— “Six Feet Under was about dead people . . . American Beauty, the guy died at the end,’” he admits. “But I find it incredibly different. It’s more popcorn TV than Six Feet Under. It’s very raucous, more entertaining, much, much funnier. I’m done peering into the abyss for a while.” – Alan Ball, on his his post-Six-Foot project – vampire drama True Blood, back in July, when the future of HBO’s lineup was in question. Since then, Deadwood begat John From Cincinnati, Lucky Louie became a rookie season casualty, and The Wire and Curb Your Enthusiasm re-upped. Plus, Ricky Gervais and Extras – season 2, coming soon (January 14th to be exact). And what became of Johnny Drama and cellivision?
- Posted by Ted Zee on December 29th 2006 | 0 Comments
Spike Lee has been attached to direct a James Brown biopic, reports Variety. Before his death, Brown was involved in the development of the project, making himself available to scriptwriters, and permitting access to his close confidant, Bobby Byrd. Also by Brown’s hand, Lee and his collaborators will have full access to his music library at their disposal.
Production for the film will likely start in 2008, allowing Lee to direct his upcoming project based on the 1992 L.A. riots, and possibly a sequel to Inside Man, beforehand.
- Posted by Ted Zee on December 26th 2006 | 0 Comments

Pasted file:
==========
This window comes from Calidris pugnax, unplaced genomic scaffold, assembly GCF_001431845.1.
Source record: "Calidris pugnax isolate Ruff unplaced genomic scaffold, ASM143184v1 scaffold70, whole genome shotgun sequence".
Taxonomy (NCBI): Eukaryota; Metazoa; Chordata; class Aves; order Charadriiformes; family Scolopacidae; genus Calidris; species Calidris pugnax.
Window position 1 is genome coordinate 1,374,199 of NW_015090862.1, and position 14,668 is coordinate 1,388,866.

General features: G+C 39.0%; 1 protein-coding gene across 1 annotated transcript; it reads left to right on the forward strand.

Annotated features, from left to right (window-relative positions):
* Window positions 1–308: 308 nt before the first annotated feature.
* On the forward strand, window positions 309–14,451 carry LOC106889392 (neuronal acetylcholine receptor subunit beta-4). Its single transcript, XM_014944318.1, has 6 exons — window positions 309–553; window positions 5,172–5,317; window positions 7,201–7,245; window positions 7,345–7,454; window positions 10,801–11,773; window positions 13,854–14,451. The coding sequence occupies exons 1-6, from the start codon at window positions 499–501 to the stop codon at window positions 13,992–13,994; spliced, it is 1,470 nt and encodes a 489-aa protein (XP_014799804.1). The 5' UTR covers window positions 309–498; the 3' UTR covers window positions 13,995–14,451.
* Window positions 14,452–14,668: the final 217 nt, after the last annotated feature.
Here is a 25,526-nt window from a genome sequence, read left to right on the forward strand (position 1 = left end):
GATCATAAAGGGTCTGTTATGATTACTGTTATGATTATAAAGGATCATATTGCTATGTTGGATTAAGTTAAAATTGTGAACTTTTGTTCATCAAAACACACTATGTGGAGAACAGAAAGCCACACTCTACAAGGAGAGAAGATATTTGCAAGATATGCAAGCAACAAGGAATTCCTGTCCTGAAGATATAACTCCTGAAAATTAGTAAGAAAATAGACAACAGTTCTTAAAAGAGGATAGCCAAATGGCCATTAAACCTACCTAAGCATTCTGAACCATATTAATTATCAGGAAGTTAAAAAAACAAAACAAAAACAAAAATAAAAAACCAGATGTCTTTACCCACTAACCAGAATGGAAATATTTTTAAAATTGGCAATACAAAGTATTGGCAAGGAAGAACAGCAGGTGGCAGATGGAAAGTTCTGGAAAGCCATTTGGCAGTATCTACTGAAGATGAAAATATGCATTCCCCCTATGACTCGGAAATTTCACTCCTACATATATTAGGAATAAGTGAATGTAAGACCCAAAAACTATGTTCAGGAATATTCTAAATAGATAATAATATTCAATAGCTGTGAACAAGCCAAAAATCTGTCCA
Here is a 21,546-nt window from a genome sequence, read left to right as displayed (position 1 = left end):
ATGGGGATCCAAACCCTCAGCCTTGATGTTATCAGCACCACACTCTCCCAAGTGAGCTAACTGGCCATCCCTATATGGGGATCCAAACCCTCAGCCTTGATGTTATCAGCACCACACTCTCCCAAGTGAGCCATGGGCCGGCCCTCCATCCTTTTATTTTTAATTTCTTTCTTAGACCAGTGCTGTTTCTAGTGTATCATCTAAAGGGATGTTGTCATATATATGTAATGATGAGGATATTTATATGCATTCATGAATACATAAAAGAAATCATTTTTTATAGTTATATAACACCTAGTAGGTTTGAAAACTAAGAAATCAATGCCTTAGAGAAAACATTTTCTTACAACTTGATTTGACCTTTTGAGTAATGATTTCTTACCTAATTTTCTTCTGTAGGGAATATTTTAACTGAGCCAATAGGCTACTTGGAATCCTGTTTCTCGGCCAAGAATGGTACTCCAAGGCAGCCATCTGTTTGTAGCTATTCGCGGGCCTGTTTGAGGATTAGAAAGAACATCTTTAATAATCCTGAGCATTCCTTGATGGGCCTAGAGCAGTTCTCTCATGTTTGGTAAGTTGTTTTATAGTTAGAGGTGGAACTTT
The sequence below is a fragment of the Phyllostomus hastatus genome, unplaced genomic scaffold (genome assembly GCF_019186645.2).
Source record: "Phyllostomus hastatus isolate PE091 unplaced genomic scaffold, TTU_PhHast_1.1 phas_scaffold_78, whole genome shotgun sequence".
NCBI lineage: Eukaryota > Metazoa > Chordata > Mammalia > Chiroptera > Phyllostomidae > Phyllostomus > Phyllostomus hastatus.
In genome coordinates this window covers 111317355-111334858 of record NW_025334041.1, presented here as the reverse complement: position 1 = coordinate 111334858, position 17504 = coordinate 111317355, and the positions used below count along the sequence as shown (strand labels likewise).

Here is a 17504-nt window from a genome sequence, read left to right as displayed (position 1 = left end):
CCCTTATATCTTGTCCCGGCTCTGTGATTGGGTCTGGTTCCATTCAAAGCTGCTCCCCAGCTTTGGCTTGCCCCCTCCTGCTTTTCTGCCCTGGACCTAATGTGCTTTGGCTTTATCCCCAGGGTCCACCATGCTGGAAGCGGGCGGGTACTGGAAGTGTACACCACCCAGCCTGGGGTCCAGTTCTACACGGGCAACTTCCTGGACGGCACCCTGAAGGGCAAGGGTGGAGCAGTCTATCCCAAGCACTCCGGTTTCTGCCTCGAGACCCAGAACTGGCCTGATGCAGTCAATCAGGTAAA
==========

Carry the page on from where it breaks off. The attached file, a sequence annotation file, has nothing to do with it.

Clearing the bins as the year wanes:
— “Children of Men” may be something of a bummer, but it’s the kind of glorious bummer that lifts you to the rafters, transporting you with the greatness of its filmmaking…a gratifying sign that big studios are still occasionally in the business of making ambitious, intelligent work that speaks to adults. (Manohla Dargis review – New York Times)
— L.A. Times on pre-production for The 40 Year-Old Virgin director Judd Apatow’s musical mockumentary Walk Hard, starring John C. Reilly. (Registration required.)
— “As Samuel Goldwyn once said, ‘If necessary, we’ll cast Mexicans.’ That’s show biz.” – David Milch on getting the old gang back together for the Deadwood wrap-up, in which each of the final two, 2-hour episodes will represent several years of goings-on in the mining town, as opposed to a single day. (By means of what, time-lapse photography?) Also, more on “surf-noir” project – John From Cincinnati. (Mercury News)
— Ed Begley Jr., Justine Bateman, and Leave it to Beaver star Jerry Mathers join Illeana Douglas in Illeanarama – Episode 3.
— Basic Instinct 2, Lady in the Water among Variety’s 10 biggest flops of 2006.
— Music, politics dominate 2006 documentaries. (indieWire)